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Only 25% students of Class 3 are ready for the grade they are in: ASER 2018

The percentage Class 3 children, who can read Class 2 level text, increased from 21.6% in 2013 to 27.2% in 2018.

Sonal Khetarpal   New Delhi     Last Updated: January 15, 2019  | 22:28 IST
Only 25% students of Class 3 are ready for the grade they are in: ASER 2018
Pic credit: Reuters

Primary school students are still struggling with basic literacy and numeracy, finds ASER Survey 2018, though there is a slight improvement. The percentage Class 3 children, who can read

Class 2 level text, increased from 21.6 per cent in 2013 to 27.2 per cent in 2018.

The corresponding number for the proportion of children who can at least do subtraction in 2018 is 28.1 per cent. This is slightly up from 27.6 per cent in 2016.

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This shows how in Class 3, only a quarter of all children are 'ready' for the grade in which they are currently in, says Rukmini Banerji, Chief Executive Officer, Pratham Education Foundation that publishes the report.

There is a slight improvement in government schools in Class 5 as well. In Grade 5, the percentage of children who could read a Class 2 level text shows an improvement in 2018 at 44.2 per cent. It was 41.7 per cent in 2016 but was 50.7 per cent in 2010.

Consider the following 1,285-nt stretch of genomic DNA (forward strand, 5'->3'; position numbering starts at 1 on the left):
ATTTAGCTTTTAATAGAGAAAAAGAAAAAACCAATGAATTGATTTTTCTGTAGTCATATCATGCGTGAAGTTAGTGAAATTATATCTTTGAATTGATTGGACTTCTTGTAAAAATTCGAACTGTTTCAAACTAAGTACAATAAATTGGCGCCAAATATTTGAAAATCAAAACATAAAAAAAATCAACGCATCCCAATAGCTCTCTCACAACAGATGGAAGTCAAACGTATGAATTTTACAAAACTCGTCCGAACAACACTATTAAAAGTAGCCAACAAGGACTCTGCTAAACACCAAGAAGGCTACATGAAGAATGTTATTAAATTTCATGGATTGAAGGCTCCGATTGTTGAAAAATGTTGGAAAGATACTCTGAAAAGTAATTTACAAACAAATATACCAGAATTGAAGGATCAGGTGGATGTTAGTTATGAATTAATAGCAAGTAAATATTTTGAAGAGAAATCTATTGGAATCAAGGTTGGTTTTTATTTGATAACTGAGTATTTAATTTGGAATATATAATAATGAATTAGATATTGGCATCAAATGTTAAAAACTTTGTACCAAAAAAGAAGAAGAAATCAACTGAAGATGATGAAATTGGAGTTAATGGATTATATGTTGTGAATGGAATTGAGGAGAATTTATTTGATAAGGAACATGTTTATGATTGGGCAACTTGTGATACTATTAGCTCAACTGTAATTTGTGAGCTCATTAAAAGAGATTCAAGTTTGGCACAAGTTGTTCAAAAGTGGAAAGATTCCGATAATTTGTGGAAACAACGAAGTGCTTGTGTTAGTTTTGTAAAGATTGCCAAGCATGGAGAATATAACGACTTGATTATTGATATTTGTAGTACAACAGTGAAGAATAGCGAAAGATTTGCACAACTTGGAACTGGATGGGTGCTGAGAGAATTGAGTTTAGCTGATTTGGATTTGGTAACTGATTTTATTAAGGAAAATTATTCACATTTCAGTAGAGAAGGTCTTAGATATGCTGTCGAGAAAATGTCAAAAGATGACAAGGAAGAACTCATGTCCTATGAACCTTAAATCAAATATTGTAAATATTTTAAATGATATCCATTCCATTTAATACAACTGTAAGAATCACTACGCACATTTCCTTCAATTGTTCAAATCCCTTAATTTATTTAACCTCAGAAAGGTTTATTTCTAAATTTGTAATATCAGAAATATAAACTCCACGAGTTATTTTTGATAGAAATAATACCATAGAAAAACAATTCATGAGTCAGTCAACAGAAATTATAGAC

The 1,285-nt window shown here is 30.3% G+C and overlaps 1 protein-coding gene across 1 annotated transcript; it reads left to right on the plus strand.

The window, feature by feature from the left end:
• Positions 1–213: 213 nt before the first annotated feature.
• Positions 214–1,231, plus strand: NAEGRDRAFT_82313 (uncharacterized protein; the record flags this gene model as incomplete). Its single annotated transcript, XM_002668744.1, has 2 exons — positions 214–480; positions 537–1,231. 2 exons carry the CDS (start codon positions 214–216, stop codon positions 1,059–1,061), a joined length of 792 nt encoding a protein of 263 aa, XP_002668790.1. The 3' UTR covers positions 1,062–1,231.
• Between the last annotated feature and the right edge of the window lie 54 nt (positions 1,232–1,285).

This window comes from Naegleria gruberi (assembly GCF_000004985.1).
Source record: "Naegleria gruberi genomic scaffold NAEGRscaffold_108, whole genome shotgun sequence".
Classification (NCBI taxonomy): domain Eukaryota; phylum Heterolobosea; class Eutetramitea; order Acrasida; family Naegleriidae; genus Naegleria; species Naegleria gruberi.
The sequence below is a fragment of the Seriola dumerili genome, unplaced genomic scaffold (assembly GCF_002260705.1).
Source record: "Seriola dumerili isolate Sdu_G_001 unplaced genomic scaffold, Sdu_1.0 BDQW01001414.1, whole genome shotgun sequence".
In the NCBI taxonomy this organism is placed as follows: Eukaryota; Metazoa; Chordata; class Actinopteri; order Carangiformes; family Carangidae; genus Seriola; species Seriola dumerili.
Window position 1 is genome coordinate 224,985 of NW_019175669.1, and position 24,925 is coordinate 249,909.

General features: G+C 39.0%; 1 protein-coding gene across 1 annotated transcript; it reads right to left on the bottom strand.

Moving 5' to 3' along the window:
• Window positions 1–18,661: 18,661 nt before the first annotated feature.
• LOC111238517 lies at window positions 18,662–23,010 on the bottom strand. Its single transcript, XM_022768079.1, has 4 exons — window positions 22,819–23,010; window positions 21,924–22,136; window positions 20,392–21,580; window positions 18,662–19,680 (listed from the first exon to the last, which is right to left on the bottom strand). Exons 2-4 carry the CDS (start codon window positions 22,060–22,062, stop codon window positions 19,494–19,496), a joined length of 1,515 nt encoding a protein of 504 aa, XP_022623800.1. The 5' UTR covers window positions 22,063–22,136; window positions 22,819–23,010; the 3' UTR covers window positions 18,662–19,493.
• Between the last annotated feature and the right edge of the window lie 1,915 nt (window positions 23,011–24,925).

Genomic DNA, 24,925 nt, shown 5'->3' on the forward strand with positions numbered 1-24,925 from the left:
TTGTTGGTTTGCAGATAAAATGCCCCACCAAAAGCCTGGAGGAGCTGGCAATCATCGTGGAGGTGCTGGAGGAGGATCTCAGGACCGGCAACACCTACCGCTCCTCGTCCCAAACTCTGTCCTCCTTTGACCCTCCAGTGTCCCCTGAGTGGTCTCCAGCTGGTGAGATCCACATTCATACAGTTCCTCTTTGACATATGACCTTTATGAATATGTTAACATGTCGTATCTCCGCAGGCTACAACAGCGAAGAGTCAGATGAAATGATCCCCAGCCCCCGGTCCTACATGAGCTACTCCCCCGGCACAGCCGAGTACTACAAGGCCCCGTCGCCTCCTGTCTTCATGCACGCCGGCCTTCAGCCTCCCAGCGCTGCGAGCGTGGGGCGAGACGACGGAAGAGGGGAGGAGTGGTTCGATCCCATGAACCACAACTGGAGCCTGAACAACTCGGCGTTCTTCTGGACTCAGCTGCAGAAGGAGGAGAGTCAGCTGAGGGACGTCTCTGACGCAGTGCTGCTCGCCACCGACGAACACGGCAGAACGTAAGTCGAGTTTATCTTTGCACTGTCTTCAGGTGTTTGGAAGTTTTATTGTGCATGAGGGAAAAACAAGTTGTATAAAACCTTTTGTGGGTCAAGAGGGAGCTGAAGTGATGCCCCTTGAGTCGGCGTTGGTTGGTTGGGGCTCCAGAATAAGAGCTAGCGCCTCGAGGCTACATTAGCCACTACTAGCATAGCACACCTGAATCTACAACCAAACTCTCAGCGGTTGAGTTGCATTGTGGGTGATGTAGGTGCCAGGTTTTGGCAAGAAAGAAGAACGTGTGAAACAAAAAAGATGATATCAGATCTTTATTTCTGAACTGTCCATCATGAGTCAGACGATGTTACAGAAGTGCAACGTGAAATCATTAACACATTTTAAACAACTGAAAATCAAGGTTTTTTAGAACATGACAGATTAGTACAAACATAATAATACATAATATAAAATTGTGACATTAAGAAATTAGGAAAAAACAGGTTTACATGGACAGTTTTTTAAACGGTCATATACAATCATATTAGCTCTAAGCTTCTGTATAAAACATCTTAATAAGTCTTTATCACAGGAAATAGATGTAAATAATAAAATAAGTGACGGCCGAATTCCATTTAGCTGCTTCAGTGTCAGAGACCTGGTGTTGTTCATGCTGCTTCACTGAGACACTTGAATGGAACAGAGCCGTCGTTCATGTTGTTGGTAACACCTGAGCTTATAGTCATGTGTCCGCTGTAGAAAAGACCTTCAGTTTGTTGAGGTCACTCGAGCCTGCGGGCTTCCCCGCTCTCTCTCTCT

Only 22 per cent of students of Class 5 can do division. The highest proportion of these children in Class 5 is in Himachal Pradesh and Punjab at 50 per cent.

Nationally, 50 per cent of all boys in the age group 14 to 16 can correctly solve a division problem as compared to 44 per cent of all girls. However, in a few states like Himachal Pradesh, Punjab, Karnataka, Kerala, and Tamil Nadu, girls performed better than boys in solving mathematical problems.

Comparing the productivity of government and private schools, it is the former that has declined overall and the latter is more or less constant. In 2018, 65 per cent of Class 5 students in private schools could read a Class 2 text. This was 68 per cent in 2008 and 61 per cent in 2012.

India is close to achieving 'schooling for all'. Banerji says, "Now is the time to make 'learning for all' a national priority so we can move beyond this year's ASER headlines into meaningful action."

ASER 2018 is a nation-wide household survey of children across rural India in the age group 3 to 16 to understand their basic reading and arithmetic abilities.

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